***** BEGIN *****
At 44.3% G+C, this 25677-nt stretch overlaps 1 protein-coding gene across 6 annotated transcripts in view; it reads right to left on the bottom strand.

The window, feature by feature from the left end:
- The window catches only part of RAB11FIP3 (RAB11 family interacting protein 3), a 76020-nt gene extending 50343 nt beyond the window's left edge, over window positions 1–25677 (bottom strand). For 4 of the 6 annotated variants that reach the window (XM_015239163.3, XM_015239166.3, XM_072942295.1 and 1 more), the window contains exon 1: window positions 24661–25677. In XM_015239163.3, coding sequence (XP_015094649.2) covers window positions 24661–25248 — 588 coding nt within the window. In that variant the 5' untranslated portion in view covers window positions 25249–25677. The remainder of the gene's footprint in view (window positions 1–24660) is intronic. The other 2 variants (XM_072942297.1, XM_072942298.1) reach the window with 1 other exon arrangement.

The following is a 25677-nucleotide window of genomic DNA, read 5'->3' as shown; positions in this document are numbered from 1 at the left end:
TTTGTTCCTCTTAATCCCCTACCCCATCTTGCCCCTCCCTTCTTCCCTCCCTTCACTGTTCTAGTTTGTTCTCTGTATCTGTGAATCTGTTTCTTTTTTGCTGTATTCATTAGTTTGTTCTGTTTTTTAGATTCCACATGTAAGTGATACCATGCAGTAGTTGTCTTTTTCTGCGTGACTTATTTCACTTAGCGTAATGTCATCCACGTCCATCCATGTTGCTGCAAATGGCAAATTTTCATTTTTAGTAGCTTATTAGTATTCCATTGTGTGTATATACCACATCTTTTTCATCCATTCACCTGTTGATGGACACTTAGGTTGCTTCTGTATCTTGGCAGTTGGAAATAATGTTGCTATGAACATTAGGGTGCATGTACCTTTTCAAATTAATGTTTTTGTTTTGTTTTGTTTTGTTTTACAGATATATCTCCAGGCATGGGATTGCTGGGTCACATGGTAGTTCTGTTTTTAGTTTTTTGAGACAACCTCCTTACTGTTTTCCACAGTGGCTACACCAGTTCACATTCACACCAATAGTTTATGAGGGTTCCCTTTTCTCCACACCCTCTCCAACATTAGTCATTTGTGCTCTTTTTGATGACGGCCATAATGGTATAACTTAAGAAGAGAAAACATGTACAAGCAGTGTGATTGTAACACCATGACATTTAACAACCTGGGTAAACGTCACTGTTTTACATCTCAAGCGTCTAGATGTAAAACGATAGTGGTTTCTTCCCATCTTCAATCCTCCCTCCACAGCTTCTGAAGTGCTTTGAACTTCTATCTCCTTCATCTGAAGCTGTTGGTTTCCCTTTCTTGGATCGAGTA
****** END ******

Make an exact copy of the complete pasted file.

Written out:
At 44.3% G+C, this 25677-nt stretch overlaps 1 protein-coding gene across 6 annotated transcripts in view; it reads right to left on the bottom strand.

The window, feature by feature from the left end:
- The window catches only part of RAB11FIP3 (RAB11 family interacting protein 3), a 76020-nt gene extending 50343 nt beyond the window's left edge, over window positions 1–25677 (bottom strand). For 4 of the 6 annotated variants that reach the window (XM_015239163.3, XM_015239166.3, XM_072942295.1 and 1 more), the window contains exon 1: window positions 24661–25677. In XM_015239163.3, coding sequence (XP_015094649.2) covers window positions 24661–25248 — 588 coding nt within the window. In that variant the 5' untranslated portion in view covers window positions 25249–25677. The remainder of the gene's footprint in view (window positions 1–24660) is intronic. The other 2 variants (XM_072942297.1, XM_072942298.1) reach the window with 1 other exon arrangement.

The following is a 25677-nucleotide window of genomic DNA, read 5'->3' as shown; positions in this document are numbered from 1 at the left end:
TTTGTTCCTCTTAATCCCCTACCCCATCTTGCCCCTCCCTTCTTCCCTCCCTTCACTGTTCTAGTTTGTTCTCTGTATCTGTGAATCTGTTTCTTTTTTGCTGTATTCATTAGTTTGTTCTGTTTTTTAGATTCCACATGTAAGTGATACCATGCAGTAGTTGTCTTTTTCTGCGTGACTTATTTCACTTAGCGTAATGTCATCCACGTCCATCCATGTTGCTGCAAATGGCAAATTTTCATTTTTAGTAGCTTATTAGTATTCCATTGTGTGTATATACCACATCTTTTTCATCCATTCACCTGTTGATGGACACTTAGGTTGCTTCTGTATCTTGGCAGTTGGAAATAATGTTGCTATGAACATTAGGGTGCATGTACCTTTTCAAATTAATGTTTTTGTTTTGTTTTGTTTTGTTTTACAGATATATCTCCAGGCATGGGATTGCTGGGTCACATGGTAGTTCTGTTTTTAGTTTTTTGAGACAACCTCCTTACTGTTTTCCACAGTGGCTACACCAGTTCACATTCACACCAATAGTTTATGAGGGTTCCCTTTTCTCCACACCCTCTCCAACATTAGTCATTTGTGCTCTTTTTGATGACGGCCATAATGGTATAACTTAAGAAGAGAAAACATGTACAAGCAGTGTGATTGTAACACCATGACATTTAACAACCTGGGTAAACGTCACTGTTTTACATCTCAAGCGTCTAGATGTAAAACGATAGTGGTTTCTTCCCATCTTCAATCCTCCCTCCACAGCTTCTGAAGTGCTTTGAACTTCTATCTCCTTCATCTGAAGCTGTTGGTTTCCCTTTCTTGGATCGAGTA